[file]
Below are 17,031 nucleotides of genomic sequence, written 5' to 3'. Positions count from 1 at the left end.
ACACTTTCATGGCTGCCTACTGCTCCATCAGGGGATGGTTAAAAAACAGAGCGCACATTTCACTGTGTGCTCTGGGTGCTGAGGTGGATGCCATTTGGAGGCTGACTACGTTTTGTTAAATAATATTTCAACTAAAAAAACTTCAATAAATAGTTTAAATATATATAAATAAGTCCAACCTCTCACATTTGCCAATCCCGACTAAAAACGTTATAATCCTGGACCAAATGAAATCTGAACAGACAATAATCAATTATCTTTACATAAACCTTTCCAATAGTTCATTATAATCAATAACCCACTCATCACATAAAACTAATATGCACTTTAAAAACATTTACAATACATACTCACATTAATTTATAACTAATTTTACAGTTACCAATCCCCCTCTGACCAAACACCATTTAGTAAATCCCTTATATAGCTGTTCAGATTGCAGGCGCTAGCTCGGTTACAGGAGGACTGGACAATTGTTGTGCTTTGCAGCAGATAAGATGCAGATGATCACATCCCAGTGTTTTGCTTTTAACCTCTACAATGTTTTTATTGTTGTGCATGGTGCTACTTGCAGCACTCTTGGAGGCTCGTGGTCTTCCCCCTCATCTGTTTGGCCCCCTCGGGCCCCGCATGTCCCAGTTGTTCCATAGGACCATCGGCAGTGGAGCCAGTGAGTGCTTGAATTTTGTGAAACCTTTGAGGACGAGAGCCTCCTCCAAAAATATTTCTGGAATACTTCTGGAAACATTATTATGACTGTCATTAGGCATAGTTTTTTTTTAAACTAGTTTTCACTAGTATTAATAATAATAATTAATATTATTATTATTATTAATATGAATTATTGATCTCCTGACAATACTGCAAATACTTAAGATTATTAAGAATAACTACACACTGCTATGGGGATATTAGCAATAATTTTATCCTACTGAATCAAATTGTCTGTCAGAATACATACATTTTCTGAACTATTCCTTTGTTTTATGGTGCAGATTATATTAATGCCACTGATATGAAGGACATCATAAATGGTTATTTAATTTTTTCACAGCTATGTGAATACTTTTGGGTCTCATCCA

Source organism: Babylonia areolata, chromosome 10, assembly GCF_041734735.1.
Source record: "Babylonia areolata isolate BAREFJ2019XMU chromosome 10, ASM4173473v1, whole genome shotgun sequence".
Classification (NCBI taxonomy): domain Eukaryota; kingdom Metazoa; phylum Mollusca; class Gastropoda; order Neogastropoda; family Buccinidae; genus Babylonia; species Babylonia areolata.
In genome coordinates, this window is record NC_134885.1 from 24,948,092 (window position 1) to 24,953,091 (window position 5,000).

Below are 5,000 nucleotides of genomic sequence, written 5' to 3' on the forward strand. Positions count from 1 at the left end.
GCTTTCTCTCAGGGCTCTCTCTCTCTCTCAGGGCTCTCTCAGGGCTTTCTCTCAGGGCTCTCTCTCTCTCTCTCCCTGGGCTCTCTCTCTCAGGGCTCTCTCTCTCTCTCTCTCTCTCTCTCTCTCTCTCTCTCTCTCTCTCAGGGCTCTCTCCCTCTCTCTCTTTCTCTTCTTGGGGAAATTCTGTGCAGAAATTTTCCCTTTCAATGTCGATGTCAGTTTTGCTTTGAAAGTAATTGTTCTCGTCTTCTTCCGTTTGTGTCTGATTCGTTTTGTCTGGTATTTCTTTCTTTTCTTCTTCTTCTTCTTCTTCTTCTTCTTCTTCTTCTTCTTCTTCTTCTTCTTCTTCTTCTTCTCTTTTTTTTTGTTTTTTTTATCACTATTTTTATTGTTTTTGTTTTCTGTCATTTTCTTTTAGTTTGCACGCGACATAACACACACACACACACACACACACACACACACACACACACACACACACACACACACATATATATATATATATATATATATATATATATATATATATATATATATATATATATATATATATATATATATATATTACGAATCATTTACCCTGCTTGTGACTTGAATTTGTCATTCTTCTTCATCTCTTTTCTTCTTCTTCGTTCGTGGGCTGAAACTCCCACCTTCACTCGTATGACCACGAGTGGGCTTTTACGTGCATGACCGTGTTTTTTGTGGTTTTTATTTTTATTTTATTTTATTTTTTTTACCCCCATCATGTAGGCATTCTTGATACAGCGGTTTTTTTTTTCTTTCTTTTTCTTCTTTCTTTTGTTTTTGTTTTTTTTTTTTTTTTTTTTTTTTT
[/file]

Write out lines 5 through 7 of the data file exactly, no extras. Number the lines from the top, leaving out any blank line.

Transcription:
Classification (NCBI taxonomy): domain Eukaryota; kingdom Metazoa; phylum Mollusca; class Gastropoda; order Neogastropoda; family Buccinidae; genus Babylonia; species Babylonia areolata.
In genome coordinates, this window is record NC_134885.1 from 24,948,092 (window position 1) to 24,953,091 (window position 5,000).

Below are 5,000 nucleotides of genomic sequence, written 5' to 3' on the forward strand. Positions count from 1 at the left end.